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Clint Wilkins


Haynes and Boone, LLP

Clint Wilkins, Ph.D. is a partner at Haynes and Boone LLP who focuses primarily on patent law and leverages his extensive technical knowledge and experience to assist clients with inter partes reviews (IPRs), patent preparation and prosecution, patent litigation support, and related counseling. He advises clients in a variety of technical areas, including telecommunications, consumer electronics, medical devices, and chemical manufacturing. His practice includes counseling senior management of emerging technology companies at various stages of maturity to help manage all aspects of their intellectual property needs.

Clint has handled the complete life cycle of numerous IPRs for both petitioners and patent owners from institution to final written decision and, thereafter, appeal to the Federal Circuit. Technologies in his IPRs have spanned wireless protocols, error-control coding, multi-antenna/MIMO systems, multi-user detection, wireless physical layer technologies including CDMA and OFDM, radio-frequency circuits, implantable neurostimulators, spinal implants, and anti-counterfeit lottery tickets. He has extensive experience with complex wireless communications technology and associated standards development, having worked in these areas during graduate school, thereafter as an innovator in a corporate laboratory, and continuing to the present as a patent attorney. As a result, he is familiar with many of the major wireless technologies of the last 25 years, including those developed within 3GPP standards (including GSM, EDGE, UMTS,  LTE, and 5G), and those developed within IEEE standards (including 802.11), enabling him to efficiently develop solutions for licensing and litigation matters involving SEPs.

Before law school, Clint worked for more than five years as an engineer for a large wireless equipment manufacturer in its corporate research and development labs in suburban Chicago. His projects involved research, development, proof of concept, and 3GPP standardization activities directed toward cellular phones and base stations. He is a co-inventor of four U.S. patents and has published numerous articles in IEEE journals and conferences.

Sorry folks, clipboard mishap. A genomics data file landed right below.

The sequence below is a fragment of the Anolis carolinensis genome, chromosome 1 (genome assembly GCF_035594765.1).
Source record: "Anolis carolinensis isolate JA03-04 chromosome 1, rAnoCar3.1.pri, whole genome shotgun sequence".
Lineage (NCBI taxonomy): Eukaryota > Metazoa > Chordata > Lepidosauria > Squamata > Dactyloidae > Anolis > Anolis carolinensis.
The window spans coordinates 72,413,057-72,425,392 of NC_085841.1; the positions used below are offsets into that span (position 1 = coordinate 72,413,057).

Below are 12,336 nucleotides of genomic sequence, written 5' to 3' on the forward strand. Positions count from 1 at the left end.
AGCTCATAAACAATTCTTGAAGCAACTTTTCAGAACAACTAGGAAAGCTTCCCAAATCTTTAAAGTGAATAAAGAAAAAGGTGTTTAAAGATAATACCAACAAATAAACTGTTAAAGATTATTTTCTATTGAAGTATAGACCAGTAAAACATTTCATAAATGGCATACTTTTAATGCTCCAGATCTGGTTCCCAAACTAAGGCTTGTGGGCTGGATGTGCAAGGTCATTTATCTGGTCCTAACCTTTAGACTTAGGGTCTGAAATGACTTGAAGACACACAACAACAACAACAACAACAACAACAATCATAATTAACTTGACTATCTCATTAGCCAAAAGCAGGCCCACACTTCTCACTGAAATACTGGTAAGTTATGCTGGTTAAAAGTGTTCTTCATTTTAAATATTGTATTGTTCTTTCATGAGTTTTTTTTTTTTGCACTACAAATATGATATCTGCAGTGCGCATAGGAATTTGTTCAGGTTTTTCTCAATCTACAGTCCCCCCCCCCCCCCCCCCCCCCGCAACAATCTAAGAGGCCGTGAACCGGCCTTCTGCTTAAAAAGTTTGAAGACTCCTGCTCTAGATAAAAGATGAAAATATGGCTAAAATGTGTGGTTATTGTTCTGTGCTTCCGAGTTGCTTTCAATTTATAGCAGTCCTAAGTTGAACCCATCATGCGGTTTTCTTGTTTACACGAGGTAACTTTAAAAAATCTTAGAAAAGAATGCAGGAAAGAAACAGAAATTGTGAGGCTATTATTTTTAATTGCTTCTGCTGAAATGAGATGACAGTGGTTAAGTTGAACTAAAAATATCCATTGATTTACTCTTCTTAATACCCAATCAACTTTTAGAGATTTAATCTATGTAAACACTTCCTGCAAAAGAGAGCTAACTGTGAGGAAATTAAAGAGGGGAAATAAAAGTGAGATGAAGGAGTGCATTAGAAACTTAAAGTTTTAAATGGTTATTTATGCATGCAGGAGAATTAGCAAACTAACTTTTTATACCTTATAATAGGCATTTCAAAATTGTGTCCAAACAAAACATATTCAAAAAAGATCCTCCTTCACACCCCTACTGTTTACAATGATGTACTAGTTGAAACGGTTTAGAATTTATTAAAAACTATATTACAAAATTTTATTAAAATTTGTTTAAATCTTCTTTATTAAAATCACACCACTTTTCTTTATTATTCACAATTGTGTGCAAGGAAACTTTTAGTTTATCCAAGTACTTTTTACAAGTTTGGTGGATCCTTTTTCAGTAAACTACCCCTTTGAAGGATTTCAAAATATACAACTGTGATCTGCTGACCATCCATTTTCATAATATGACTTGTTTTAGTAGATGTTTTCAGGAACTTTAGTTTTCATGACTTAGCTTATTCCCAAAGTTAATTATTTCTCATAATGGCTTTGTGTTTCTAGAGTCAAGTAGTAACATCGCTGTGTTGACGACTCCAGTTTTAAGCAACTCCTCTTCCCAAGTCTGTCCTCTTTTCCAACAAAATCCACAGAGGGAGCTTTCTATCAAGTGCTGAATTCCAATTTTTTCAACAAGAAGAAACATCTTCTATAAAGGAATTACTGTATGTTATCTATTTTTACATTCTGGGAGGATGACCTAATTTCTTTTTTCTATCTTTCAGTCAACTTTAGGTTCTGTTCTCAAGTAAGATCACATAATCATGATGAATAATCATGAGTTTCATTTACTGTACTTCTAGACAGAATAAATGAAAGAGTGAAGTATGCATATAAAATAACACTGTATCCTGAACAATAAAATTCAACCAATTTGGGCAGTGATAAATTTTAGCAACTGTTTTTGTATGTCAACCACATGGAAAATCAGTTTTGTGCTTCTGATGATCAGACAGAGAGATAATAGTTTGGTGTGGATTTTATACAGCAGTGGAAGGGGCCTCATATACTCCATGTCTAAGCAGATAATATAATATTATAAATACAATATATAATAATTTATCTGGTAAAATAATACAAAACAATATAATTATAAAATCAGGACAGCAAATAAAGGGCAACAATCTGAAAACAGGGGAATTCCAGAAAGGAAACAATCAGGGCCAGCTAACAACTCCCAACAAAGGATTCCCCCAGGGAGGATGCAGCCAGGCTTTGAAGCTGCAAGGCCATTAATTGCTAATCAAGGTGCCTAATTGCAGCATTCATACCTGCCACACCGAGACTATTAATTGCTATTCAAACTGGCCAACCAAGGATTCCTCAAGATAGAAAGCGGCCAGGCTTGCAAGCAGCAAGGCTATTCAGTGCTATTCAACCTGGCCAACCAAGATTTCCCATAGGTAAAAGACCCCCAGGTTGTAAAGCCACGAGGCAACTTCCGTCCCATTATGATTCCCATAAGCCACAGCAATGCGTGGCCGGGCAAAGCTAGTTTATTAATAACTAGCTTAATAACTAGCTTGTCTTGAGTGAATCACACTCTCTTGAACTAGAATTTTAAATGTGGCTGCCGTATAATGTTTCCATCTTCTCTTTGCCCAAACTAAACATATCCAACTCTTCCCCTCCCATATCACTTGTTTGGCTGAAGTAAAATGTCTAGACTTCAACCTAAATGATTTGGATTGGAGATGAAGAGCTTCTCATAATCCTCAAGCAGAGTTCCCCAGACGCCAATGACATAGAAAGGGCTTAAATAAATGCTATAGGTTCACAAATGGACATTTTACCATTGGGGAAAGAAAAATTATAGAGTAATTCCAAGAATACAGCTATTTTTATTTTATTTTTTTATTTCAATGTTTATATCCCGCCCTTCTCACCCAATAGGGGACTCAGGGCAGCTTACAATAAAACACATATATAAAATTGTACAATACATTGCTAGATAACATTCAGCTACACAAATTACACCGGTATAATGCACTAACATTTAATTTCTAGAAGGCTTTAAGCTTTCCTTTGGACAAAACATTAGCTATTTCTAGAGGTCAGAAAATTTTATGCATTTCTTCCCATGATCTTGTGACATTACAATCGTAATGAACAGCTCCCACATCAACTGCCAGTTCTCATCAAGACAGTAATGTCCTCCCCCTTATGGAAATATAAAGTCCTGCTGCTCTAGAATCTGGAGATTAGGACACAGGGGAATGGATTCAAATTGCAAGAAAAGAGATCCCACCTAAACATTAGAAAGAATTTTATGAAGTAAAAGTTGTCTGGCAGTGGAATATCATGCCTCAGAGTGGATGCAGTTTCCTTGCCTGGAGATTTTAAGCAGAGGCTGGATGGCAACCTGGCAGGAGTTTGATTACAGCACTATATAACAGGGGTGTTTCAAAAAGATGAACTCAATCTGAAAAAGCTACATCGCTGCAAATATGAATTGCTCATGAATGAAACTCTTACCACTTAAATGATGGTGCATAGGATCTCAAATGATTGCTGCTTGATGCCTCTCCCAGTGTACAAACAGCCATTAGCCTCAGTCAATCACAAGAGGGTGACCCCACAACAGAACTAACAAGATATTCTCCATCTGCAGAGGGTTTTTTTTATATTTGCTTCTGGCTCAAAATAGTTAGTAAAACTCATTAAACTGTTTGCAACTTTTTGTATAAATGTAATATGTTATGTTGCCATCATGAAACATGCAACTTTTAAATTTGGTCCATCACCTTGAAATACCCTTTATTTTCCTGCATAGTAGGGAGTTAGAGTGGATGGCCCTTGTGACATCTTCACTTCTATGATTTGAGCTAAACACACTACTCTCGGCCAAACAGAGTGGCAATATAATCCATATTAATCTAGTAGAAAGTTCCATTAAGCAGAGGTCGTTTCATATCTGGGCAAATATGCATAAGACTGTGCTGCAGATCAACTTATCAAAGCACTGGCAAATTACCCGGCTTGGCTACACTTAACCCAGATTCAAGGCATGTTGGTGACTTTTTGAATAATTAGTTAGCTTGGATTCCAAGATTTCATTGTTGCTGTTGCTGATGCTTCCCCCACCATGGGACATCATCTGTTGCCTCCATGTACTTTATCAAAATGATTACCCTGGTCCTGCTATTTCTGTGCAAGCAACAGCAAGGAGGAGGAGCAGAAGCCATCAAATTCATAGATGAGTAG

During his work as an engineer, Clint published one book chapter, four papers in refereed engineering journals, and eight papers in refereed engineering conference proceedings on wireless communications.

Recent Articles by Clint Wilkins

Post-Vivint Patent Office Treatment of Ex Parte Reexaminations After Non-Instituted IPRs

Given the various ways the Patent Trial and Appeal Board (PTAB) can exercise discretion to deny institution of an inter partes review (IPR) petition (and the corresponding non?appealability of those decisions), ex parte reexamination is becoming an attractive option to challenge patent validity following a decision not to institute. Because a later filed ex parte reexamination is often viewed as a “second bite at the apple,” there were questions as to how the U.S. Patent and Trademark Office (USPTO) should treat these second attempts at invalidating a patent. For IPRs, the PTAB has used several bases for discretionary denial of a later-filed IPR, but those bases were not being applied to follow-on ex parte reexamination requests. However, in In re Vivint, the Federal Circuit held that the USPTO has the authority to discretionarily deny an ex parte reexamination request under 35 U.S.C. § 325(d), i.e., if “the same or substantially the same prior art or arguments previously were presented to the Office.”

Discretionary Denial Under Section 325(d): Nuances of Advanced Bionics Framework for Prior Art Cited in an IDS During Prosecution

The Patent Trial and Appeal Board (PTAB) has the discretion to deny institution of an inter partes review (IPR) proceeding under 35 U.S.C. § 325(d) if “the same or substantially the same prior art or arguments previously were presented to the Office.” In Advanced Bionics, LLC v. Med-El Elektromedizinische Geräte GmbH (“Advanced Bionics”), the PTAB established a two-part framework for determining whether a PTAB panel should exercise discretion under Section 325(d). This article surveys recent PTAB decisions having the common fact that the IPR challenges rely upon prior art that is the same or substantially the same as prior art submitted in an IDS during prosecution to glean insights as to how parties and the Board are addressing Advanced Bionics in this scenario.

Past Events with Clint Wilkins

PTAB Masters™ 2024

Held January 29-30, 2024